Comparing Phaedo and Ecclesiastes

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Separated by language, history and several hundred miles of the Mediterranean Sea, two of the world's greatest cultures simultaneously matured and advanced in the centuries before the birth of Christianity. In the Aegean north, Hellenic Greeks blossomed around their crown jewel of Athens, while the eastern Holy City of Jerusalem witnessed the continued development of Hebrew tradition. Though they shared adjacent portions of the globe and of chronology, these two civilizations grew up around wholly different ideologies. The monotheistic devotion of Judaism that evolved in the Hebrew lands stood in stark contrast to the Greek worship of polytheistic Olympians, a religion that often tended more towards the rational and philosophic than…show more content…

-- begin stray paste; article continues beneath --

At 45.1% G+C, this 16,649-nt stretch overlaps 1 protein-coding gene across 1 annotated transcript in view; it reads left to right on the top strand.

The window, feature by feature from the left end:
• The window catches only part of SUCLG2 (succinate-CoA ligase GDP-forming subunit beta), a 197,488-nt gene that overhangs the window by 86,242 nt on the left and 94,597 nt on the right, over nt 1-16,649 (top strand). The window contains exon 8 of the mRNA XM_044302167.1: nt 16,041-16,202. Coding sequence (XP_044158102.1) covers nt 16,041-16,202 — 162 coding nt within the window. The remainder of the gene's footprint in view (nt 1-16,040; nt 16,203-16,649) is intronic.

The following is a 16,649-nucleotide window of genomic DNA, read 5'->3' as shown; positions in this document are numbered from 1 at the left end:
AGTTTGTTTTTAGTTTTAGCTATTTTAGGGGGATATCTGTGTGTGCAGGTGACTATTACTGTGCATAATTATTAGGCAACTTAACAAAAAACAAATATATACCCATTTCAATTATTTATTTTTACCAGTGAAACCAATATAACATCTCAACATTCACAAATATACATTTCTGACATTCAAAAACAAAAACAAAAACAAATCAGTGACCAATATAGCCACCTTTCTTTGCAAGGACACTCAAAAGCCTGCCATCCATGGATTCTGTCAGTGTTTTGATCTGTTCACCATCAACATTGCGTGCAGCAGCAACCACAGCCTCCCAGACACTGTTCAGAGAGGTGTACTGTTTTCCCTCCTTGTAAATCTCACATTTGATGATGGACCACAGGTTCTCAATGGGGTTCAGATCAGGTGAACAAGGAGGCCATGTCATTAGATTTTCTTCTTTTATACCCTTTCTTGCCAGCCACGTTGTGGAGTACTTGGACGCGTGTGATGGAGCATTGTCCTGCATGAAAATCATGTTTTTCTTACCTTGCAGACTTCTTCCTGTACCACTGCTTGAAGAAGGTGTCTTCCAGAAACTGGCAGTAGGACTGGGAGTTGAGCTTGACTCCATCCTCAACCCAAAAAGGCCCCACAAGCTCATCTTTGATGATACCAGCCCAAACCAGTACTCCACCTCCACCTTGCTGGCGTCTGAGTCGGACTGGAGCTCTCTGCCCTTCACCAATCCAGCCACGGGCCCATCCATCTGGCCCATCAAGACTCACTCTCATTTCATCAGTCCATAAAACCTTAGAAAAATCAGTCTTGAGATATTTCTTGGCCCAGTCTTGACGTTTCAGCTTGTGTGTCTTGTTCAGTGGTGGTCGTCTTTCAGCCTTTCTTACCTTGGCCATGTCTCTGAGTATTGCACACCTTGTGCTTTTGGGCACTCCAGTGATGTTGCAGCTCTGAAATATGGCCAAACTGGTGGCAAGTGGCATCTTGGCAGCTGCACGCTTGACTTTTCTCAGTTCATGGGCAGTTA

The notion that all things in the world take part in some perfect and incorruptible form, a focus of the Phaedo, is an idea attributed by modern scholars not to Socrates but to Plato himself. Ecclesiastes shows a similar removal, for though it clearly speaks the words of Solomon (who predates the book by half a millenium), its actual author is unknown and is usually said to be the prophet Koheleth, son of David. Both works thus impersonate the philosophies of an esteemed ancient personage, but both clearly are impregnated by the thoughts of their authors.

An examination of contextual similarities reveals that both texts clearly laud the value of wisdom. Koheleth says to have "set [his] mind to study and to probe with wisdom all that happens under the sun" (1:13) in much the same way that Socrates dedicates himself to a life of thought. Though Koheleth warns, "as wisdom grows, vexation grows" (1:18), he decides after exploring the alternatives that "vexation is better than revelry"(7:5) and that "wisdom is more of a stronghold to a wise man than ten magnates that a city might contain" (7:19). Socrates offers a similar explanation: "there is no way to escape form evil or salvation for it except by becoming as good and wise as possible" (107c-d). Clearly these two men, aged and at a pinnacle of wisdom from which they can view their prior follies,
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